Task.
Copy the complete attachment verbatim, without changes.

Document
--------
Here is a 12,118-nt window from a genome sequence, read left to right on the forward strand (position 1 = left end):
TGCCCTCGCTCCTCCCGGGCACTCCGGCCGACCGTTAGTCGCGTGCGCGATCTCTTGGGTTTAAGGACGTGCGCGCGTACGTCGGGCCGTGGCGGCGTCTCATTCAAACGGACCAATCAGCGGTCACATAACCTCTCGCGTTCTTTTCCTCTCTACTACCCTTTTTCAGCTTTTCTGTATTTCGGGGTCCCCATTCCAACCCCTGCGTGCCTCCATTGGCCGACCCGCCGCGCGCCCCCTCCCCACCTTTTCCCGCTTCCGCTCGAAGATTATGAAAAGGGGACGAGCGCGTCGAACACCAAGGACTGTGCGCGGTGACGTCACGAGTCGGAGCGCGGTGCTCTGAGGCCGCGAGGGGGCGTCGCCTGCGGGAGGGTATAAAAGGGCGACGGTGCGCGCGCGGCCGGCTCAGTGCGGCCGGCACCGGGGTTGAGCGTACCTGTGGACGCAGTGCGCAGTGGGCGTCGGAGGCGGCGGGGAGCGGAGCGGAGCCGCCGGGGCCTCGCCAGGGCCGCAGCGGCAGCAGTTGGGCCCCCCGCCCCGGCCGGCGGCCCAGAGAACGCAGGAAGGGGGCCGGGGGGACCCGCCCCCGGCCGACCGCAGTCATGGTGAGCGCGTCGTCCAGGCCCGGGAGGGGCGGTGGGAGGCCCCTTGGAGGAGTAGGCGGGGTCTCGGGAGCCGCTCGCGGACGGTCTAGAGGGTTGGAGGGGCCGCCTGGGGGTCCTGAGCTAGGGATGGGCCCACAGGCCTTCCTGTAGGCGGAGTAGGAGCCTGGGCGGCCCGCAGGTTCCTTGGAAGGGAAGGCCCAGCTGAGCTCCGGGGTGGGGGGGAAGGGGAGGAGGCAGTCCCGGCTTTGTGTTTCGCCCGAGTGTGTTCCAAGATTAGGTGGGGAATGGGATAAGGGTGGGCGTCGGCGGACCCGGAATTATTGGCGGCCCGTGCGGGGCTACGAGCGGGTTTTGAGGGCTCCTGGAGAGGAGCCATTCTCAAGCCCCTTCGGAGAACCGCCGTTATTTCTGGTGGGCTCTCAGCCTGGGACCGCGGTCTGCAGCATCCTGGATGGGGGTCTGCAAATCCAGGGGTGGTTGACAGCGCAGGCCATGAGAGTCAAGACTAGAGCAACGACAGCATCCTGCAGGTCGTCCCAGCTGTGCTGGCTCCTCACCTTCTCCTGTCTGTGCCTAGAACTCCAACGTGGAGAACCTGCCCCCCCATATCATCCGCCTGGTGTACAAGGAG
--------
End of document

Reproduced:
Here is a 12,118-nt window from a genome sequence, read left to right on the forward strand (position 1 = left end):
TGCCCTCGCTCCTCCCGGGCACTCCGGCCGACCGTTAGTCGCGTGCGCGATCTCTTGGGTTTAAGGACGTGCGCGCGTACGTCGGGCCGTGGCGGCGTCTCATTCAAACGGACCAATCAGCGGTCACATAACCTCTCGCGTTCTTTTCCTCTCTACTACCCTTTTTCAGCTTTTCTGTATTTCGGGGTCCCCATTCCAACCCCTGCGTGCCTCCATTGGCCGACCCGCCGCGCGCCCCCTCCCCACCTTTTCCCGCTTCCGCTCGAAGATTATGAAAAGGGGACGAGCGCGTCGAACACCAAGGACTGTGCGCGGTGACGTCACGAGTCGGAGCGCGGTGCTCTGAGGCCGCGAGGGGGCGTCGCCTGCGGGAGGGTATAAAAGGGCGACGGTGCGCGCGCGGCCGGCTCAGTGCGGCCGGCACCGGGGTTGAGCGTACCTGTGGACGCAGTGCGCAGTGGGCGTCGGAGGCGGCGGGGAGCGGAGCGGAGCCGCCGGGGCCTCGCCAGGGCCGCAGCGGCAGCAGTTGGGCCCCCCGCCCCGGCCGGCGGCCCAGAGAACGCAGGAAGGGGGCCGGGGGGACCCGCCCCCGGCCGACCGCAGTCATGGTGAGCGCGTCGTCCAGGCCCGGGAGGGGCGGTGGGAGGCCCCTTGGAGGAGTAGGCGGGGTCTCGGGAGCCGCTCGCGGACGGTCTAGAGGGTTGGAGGGGCCGCCTGGGGGTCCTGAGCTAGGGATGGGCCCACAGGCCTTCCTGTAGGCGGAGTAGGAGCCTGGGCGGCCCGCAGGTTCCTTGGAAGGGAAGGCCCAGCTGAGCTCCGGGGTGGGGGGGAAGGGGAGGAGGCAGTCCCGGCTTTGTGTTTCGCCCGAGTGTGTTCCAAGATTAGGTGGGGAATGGGATAAGGGTGGGCGTCGGCGGACCCGGAATTATTGGCGGCCCGTGCGGGGCTACGAGCGGGTTTTGAGGGCTCCTGGAGAGGAGCCATTCTCAAGCCCCTTCGGAGAACCGCCGTTATTTCTGGTGGGCTCTCAGCCTGGGACCGCGGTCTGCAGCATCCTGGATGGGGGTCTGCAAATCCAGGGGTGGTTGACAGCGCAGGCCATGAGAGTCAAGACTAGAGCAACGACAGCATCCTGCAGGTCGTCCCAGCTGTGCTGGCTCCTCACCTTCTCCTGTCTGTGCCTAGAACTCCAACGTGGAGAACCTGCCCCCCCATATCATCCGCCTGGTGTACAAGGAG